International Day of the Disappeared revives controversy around Ayotzinapa case

Violence rates in Mexico continue to soar, with this year predicted to be the bloodiest on record for murder rates amongst other criminal activity. It is the result of heightened organised crime links, failing police and legal systems and an abundance of corruption within the policial system, all of which incoming President AMLO promises to change dramatically.

However, amongst the media cries and gruesome headlines that often precedence in Mexico, patiently await a plethora of parents and family members who eagerly continue to campaign for justice and information about missing loved ones. This heartfelt cry was accentuated yesterday as it marked the International Day of Disappeared people across the globe. Although an international ‘memoriam’ it resonated a lot more in the Mexican states where kidnappings are reaching record highs.

It was also on this day that Mexican President Enrique Peña Nieto released a statement on the matter of kidnappings and touched upon the case of 43 missing students in Ayotzinapa, Mexico. During the statement, he claimed to suggest that the whereabouts of the student’s remains are known.  

The high-profile Mexican case links to the controversial disappearance of 43 students in September 2014. Though many details of the event remain unknown to this day, students from the Rural School of Ayotzinapa were commemorating a 1986 student massacre when events quickly unravelled and the students were attacked, with 43 kidnapped.  Their whereabouts remain unknown although many presume they have been murdered.

The orchestrators of the attack initially pointed to local police who have been connected to criminal organisations, however, eye-witness accounts also suggest other areas of Mexican security, police and military were involved. Many have suggested that the students were eventually passed into the hands of guerrillas. Since 2014, stories of the viciousness of the student attack have grown and a number of mass graves have been located, but the students’ remains have not been identified. The Party of the Democratic Revolution’s reputation has been heavily tarnished over the incident with international outcry at the failure of the Mexican state to bring justice upon the crime.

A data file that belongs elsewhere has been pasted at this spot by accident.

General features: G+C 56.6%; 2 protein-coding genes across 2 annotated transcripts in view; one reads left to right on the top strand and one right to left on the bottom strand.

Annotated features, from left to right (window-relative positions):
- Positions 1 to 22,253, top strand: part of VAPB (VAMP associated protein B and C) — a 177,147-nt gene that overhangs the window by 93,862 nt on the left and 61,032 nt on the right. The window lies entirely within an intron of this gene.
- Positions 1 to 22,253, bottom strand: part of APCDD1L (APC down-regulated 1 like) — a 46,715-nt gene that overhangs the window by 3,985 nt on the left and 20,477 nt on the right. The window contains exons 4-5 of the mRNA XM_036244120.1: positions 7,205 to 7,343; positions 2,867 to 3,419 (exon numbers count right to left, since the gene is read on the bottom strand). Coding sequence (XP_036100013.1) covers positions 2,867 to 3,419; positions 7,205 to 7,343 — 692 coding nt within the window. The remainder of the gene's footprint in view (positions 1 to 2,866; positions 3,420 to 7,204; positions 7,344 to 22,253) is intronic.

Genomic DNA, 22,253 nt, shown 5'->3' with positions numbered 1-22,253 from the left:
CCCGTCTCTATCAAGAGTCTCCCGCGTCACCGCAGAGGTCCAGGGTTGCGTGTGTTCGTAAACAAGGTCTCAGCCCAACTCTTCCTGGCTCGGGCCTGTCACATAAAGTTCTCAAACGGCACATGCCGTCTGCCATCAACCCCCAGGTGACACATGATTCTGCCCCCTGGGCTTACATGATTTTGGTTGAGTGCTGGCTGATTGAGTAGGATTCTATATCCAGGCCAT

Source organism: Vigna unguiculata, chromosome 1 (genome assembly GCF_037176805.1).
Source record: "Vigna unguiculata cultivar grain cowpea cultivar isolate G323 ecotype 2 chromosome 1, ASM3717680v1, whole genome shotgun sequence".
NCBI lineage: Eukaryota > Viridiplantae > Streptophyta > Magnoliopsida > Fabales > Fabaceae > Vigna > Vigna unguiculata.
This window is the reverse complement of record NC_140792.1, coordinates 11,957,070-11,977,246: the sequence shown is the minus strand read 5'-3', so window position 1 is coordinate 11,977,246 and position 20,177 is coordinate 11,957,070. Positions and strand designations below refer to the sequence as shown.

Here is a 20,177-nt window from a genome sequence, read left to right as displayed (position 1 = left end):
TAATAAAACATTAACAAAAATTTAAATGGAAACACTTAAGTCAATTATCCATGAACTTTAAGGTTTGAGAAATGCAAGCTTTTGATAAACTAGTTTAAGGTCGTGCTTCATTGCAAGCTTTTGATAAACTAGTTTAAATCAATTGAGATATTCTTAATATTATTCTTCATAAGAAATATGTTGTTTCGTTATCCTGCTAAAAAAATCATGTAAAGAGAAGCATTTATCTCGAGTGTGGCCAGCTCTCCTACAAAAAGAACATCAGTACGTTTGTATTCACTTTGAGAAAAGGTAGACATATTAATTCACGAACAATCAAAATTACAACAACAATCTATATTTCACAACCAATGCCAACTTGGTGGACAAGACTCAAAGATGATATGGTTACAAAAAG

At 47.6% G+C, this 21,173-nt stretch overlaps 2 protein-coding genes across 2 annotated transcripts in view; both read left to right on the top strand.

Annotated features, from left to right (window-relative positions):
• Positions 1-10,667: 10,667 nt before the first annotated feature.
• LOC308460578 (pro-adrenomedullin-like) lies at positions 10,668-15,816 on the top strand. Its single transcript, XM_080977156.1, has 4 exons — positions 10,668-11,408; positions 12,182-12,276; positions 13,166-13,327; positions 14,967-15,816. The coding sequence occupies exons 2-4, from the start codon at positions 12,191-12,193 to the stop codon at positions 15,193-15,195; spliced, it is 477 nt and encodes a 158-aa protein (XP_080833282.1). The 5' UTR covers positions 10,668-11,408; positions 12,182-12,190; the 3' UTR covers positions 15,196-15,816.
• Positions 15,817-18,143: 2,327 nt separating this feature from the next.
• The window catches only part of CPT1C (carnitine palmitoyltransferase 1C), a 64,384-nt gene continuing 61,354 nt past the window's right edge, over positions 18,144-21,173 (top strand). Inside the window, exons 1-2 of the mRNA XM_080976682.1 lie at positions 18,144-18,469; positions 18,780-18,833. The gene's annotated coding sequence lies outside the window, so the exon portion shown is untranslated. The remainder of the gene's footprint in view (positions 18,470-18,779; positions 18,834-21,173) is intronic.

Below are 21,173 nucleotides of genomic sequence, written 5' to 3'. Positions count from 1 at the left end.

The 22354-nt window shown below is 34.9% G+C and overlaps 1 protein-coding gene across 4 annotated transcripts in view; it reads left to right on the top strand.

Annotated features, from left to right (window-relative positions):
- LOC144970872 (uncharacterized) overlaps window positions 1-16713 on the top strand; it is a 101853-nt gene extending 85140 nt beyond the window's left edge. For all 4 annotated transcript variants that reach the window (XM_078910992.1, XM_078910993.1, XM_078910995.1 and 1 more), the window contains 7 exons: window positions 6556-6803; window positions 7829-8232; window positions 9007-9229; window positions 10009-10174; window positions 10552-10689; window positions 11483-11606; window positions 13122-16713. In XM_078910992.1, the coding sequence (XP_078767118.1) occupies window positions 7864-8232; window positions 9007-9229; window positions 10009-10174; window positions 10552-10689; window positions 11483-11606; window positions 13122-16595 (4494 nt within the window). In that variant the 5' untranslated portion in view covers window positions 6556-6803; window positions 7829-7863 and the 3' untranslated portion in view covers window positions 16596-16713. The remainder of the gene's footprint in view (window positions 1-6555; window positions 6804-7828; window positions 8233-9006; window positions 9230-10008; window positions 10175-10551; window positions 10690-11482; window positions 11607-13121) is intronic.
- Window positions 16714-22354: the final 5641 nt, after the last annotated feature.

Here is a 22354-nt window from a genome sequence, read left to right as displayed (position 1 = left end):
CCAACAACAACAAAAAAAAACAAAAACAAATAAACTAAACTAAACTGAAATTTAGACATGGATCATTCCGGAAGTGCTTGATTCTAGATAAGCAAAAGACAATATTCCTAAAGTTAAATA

Branded a crime against humanity, the disappearance and apparent cover-ups from leading players called into question the former government’s ability to control crime in a country rife with corruption.

 

The Argentine Forensic Anthropology Team (EAAF) has since slammed claims from the Mexican President Enrique Peña Nieto that falsely revealing this information. 

For 34 years, the Argentine organisation has been working relentlessly alongside the families of missing people across the globe and have contributed to the search and identification of a number of bodies before supporting the restitution of human remains. Some of the cases with which they have been involved saw EAAF Anthropologists Patricia Bernardi, Mercedes Doretti and Silvana Turner exhume the remains of the victims of  El Mozote, where 800 civilians were killed in El Salvador, addressing some of the greatest massacres in Latin America’s recent history.

The EAAF outright condemned the video as false and have since pointed out that there is no scientific evidence whatsoever that the remains of the students are where the President stated. The Argentine organisation further reiterated its support for the families of the missing students and promised to support the path to justice for the crime.

Enrique Peña Nieto is yet to comment on the backlash to yesterday’s statement.

The Argentine NGO continues to rally support for the families of victims around the world. From the oppressive military regimes that stole thousands of Chileans and Argentines, to the current crisis of organised crime abductions occuring in Mexico, the search for missing people is ongoing, sometimes painful but a necessity in the fight against oppression.

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